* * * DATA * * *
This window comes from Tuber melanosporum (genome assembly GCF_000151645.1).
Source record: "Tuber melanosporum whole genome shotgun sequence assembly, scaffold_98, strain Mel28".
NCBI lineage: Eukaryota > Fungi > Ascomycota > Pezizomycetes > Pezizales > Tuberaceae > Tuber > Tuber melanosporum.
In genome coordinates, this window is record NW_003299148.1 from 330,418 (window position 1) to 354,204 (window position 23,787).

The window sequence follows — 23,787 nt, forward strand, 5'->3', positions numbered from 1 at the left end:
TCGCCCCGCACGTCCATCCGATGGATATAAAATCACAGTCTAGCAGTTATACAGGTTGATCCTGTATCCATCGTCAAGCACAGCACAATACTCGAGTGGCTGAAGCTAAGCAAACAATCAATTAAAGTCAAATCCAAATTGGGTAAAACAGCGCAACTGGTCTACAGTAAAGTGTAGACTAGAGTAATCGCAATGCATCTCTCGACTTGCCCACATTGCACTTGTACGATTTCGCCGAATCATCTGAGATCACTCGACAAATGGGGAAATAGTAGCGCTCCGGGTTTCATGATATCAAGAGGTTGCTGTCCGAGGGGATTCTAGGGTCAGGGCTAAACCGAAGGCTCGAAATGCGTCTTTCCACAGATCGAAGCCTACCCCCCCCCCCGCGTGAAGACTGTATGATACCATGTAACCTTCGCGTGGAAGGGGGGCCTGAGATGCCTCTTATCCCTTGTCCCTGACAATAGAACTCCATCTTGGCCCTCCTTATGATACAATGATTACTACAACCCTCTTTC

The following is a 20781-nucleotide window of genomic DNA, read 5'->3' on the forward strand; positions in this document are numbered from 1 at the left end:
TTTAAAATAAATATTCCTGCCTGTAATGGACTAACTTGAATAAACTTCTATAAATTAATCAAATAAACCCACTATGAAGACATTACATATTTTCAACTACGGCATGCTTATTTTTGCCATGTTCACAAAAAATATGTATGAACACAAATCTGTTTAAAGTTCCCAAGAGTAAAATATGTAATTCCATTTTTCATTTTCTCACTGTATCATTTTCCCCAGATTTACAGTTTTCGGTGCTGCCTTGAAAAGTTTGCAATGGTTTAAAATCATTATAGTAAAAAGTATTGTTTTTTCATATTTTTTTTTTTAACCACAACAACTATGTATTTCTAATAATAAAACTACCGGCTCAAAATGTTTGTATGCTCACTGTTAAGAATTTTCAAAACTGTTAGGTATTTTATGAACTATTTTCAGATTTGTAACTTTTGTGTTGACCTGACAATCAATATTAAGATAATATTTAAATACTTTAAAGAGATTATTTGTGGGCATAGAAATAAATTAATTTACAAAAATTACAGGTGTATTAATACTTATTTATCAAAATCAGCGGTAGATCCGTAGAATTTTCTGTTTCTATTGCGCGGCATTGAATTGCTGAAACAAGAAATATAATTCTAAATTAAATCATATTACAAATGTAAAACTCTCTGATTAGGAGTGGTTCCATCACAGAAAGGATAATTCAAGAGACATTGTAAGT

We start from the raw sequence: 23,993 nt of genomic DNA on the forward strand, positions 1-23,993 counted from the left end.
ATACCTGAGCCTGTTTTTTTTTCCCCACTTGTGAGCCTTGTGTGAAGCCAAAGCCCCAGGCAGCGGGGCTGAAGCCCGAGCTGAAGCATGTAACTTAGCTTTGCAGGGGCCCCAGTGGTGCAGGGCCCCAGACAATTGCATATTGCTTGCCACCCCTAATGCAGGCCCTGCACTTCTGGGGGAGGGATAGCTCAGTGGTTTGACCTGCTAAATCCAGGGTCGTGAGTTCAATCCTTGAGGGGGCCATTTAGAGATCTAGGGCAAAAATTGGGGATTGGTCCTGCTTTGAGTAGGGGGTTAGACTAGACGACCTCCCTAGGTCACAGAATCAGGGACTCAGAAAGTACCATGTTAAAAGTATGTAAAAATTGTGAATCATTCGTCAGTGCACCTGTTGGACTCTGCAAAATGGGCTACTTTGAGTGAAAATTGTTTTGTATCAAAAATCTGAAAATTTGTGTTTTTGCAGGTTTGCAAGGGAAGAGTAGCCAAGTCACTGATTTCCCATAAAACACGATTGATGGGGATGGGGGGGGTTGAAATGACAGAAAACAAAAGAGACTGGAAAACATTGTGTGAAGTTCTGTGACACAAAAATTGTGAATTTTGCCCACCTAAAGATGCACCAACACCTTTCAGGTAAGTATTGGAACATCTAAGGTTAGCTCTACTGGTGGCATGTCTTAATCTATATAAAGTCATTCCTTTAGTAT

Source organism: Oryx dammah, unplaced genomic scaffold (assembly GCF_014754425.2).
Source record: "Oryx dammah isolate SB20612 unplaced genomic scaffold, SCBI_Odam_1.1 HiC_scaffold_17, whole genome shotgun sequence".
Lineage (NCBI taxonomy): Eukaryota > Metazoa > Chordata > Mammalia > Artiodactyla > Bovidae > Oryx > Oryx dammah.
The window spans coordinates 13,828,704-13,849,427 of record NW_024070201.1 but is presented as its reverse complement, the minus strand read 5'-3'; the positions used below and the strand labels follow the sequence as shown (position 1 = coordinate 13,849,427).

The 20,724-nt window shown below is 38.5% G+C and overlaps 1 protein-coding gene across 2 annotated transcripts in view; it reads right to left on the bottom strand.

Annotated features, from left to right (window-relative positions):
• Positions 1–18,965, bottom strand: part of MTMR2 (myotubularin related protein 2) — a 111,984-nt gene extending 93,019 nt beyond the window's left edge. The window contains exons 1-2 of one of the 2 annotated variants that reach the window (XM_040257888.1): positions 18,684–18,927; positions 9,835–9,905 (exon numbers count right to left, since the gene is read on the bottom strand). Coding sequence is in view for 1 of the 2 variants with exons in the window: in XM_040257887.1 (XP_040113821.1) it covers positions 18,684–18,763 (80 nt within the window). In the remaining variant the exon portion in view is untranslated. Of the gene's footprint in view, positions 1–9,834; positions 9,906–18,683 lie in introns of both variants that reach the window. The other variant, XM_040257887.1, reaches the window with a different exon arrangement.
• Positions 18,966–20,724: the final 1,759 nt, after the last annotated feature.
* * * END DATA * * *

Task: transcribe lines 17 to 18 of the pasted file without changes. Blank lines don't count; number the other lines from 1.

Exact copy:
• Positions 1–18,965, bottom strand: part of MTMR2 (myotubularin related protein 2) — a 111,984-nt gene extending 93,019 nt beyond the window's left edge. The window contains exons 1-2 of one of the 2 annotated variants that reach the window (XM_040257888.1): positions 18,684–18,927; positions 9,835–9,905 (exon numbers count right to left, since the gene is read on the bottom strand). Coding sequence is in view for 1 of the 2 variants with exons in the window: in XM_040257887.1 (XP_040113821.1) it covers positions 18,684–18,763 (80 nt within the window). In the remaining variant the exon portion in view is untranslated. Of the gene's footprint in view, positions 1–9,834; positions 9,906–18,683 lie in introns of both variants that reach the window. The other variant, XM_040257887.1, reaches the window with a different exon arrangement.
• Positions 18,966–20,724: the final 1,759 nt, after the last annotated feature.